By By Commander U.S. Naval Forces Central Command Public Affairs |
NCAGS serves as the interface between merchant shipping and military operations and is made up entirely of U.S. Navy reservists, many of whom are professional merchant mariners who leverage their civilian expertise and experience when they report for naval duty.
Ensigns Michael Petty, Jonathon Deering, and Conor O’Donnell, all classmates having graduated from State University of New York Maritime College last year, completed their first Navy Reserve orders as students in the Strategic Sealift Officer Post-Commissioning Indoctrination course in Norfolk, Va. Soon after, they applied for their current orders to NAVCENT.
“After commissioning, our instructors mentioned NCAGS and what they do,” said Petty. “From that moment on I knew it was something I was definitely interested in.”
Deering attributed the success he experienced during this ADT to his team and leadership.
“It was a pretty steep learning curve,” said Deering, “I sharpened my communication skills. This job definitely teaches you to think and be on your feet because things out here happen quickly.”
The NCAGS staff also benefited from the junior officers’ service to the team.
“The time I was able to spend with the Ensigns and the knowledge they provided me from a merchant mariner perspective has been invaluable and has given me a better understanding on how merchant vessels operate,” said Chief Operations Specialist Tommie Riley, the NCAGS senior enlisted leader.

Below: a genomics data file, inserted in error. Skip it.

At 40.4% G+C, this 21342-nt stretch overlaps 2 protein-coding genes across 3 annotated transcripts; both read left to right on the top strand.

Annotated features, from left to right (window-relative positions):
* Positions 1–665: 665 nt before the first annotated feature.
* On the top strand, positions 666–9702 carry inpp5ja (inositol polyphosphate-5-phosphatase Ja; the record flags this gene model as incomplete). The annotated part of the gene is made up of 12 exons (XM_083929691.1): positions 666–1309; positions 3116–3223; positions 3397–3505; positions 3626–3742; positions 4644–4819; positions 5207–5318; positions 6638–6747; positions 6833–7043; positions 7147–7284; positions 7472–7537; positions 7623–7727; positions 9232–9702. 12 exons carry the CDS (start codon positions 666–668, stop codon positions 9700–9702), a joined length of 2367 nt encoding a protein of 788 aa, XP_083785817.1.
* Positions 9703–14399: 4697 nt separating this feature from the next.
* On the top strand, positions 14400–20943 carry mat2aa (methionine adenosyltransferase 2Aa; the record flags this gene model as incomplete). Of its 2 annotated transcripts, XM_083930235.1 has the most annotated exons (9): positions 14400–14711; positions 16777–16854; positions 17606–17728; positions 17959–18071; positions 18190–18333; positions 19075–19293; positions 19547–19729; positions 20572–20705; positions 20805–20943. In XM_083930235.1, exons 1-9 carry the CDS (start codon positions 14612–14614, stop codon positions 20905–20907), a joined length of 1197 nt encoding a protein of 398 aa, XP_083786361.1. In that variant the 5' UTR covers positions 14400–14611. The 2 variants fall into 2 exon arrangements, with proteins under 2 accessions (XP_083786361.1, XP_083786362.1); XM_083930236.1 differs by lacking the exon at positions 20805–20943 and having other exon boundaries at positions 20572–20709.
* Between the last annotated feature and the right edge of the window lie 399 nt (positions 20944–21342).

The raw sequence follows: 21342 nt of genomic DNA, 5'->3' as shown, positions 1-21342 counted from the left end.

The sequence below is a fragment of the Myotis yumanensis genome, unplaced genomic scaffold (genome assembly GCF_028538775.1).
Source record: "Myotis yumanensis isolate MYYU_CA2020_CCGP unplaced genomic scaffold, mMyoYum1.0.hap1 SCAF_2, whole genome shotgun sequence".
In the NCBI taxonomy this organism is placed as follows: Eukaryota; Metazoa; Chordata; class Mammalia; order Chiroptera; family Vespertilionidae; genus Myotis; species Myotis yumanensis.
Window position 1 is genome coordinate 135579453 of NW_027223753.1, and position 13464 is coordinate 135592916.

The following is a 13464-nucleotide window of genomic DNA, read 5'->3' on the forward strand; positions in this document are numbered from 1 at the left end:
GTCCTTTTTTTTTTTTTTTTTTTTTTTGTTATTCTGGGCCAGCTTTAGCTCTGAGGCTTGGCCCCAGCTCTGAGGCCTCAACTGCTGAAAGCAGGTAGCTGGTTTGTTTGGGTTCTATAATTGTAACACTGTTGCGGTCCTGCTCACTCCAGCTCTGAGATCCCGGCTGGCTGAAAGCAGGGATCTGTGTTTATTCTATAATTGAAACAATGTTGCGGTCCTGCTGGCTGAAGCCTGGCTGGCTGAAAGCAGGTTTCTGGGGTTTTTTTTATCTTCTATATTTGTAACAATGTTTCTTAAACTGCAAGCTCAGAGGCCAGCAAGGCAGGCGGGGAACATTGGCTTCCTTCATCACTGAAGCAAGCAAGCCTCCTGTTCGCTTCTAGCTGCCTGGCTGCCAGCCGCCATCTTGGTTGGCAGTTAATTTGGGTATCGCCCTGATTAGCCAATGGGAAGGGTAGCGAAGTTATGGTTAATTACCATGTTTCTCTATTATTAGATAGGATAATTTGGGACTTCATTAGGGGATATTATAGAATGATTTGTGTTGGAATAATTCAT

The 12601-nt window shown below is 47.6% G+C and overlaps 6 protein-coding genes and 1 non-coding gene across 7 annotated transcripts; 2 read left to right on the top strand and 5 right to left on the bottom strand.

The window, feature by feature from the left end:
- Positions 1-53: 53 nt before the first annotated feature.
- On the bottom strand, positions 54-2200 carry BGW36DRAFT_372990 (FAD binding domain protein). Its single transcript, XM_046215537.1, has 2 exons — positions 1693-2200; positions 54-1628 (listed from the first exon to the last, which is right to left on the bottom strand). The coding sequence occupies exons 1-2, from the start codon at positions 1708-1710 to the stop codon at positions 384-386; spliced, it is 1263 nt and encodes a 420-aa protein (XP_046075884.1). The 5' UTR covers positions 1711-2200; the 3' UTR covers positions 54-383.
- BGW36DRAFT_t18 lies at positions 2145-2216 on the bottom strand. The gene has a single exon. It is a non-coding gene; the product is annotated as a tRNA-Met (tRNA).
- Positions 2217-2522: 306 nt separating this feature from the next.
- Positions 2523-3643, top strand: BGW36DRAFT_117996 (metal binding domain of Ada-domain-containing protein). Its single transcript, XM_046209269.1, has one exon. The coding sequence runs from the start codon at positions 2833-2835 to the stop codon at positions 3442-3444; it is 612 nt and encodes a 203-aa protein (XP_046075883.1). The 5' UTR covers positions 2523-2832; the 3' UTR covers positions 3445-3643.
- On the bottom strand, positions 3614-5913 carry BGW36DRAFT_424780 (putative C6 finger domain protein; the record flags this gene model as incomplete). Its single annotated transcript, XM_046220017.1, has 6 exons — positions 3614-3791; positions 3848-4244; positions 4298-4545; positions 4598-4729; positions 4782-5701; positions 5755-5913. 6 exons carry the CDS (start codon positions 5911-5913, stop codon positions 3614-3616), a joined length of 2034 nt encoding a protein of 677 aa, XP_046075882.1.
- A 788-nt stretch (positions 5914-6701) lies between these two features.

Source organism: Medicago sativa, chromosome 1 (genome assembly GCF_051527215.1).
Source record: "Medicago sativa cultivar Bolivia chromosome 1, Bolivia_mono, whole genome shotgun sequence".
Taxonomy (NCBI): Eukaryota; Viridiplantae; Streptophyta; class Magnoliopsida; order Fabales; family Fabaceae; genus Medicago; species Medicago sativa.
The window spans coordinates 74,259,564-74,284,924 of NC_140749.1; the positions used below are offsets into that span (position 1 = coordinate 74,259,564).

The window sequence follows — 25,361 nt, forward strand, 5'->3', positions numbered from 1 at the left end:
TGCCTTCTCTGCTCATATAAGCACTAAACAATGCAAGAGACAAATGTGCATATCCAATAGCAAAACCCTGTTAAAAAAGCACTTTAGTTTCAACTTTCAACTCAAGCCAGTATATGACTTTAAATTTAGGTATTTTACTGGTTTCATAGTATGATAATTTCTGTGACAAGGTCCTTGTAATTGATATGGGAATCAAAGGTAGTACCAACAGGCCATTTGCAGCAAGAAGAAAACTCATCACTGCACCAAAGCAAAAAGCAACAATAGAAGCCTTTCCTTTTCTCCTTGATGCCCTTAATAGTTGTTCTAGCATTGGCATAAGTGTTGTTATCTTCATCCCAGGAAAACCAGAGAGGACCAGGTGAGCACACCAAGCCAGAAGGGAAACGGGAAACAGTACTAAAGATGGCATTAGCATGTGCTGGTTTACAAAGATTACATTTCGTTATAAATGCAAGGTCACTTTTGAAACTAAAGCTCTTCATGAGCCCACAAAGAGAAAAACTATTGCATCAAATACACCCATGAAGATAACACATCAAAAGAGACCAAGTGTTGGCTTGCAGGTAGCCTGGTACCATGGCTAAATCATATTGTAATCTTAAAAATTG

The three officers were a part of a small group of Navy reservists asked to support this mission and while expectations of the team were high, they exceeded them.
“I’ve been impressed with how much each officer grew during their time out here,” said Lt. Cmdr. Carly Meyer, the NCAGS assistant officer in charge. “It was clear from the start, they were very capable, but the fact they were actively engaged and continually asked the right questions set their performance apart from others. Their eagerness to learn and soak up the Navy mission never faltered during their tenure and lent itself to overall mission success.”
O’Donnell reflecting on his time at NCAGS said U.S. 5th Fleet’s reputation as a dynamic area of operations (AOO) was validated.
“It’s an outstanding opportunity to be on a major staff in this theater,” said O’Donnell. “I was chomping at the bit to start my Navy career and have an opportunity to be a part of the team out here. You work alongside some of the best and brightest people.”
NCAGS monitors over 5,500 ships in the region, including 100 or more U.S. merchant vessels. This increased awareness enables all U.S. and international partners to deter and expose malign activity in the maritime domain.
The U.S. 5th Fleet AOO encompasses about 2.5 million square miles of water area and includes the Arabian Gulf, Gulf of Oman, Red Sea and parts of the Indian Ocean. The expanse is comprised of 20 countries and includes three critical choke points at the Strait of Hormuz, the Suez Canal and the Strait of Bab al Mandeb at the southern tip of Yemen.
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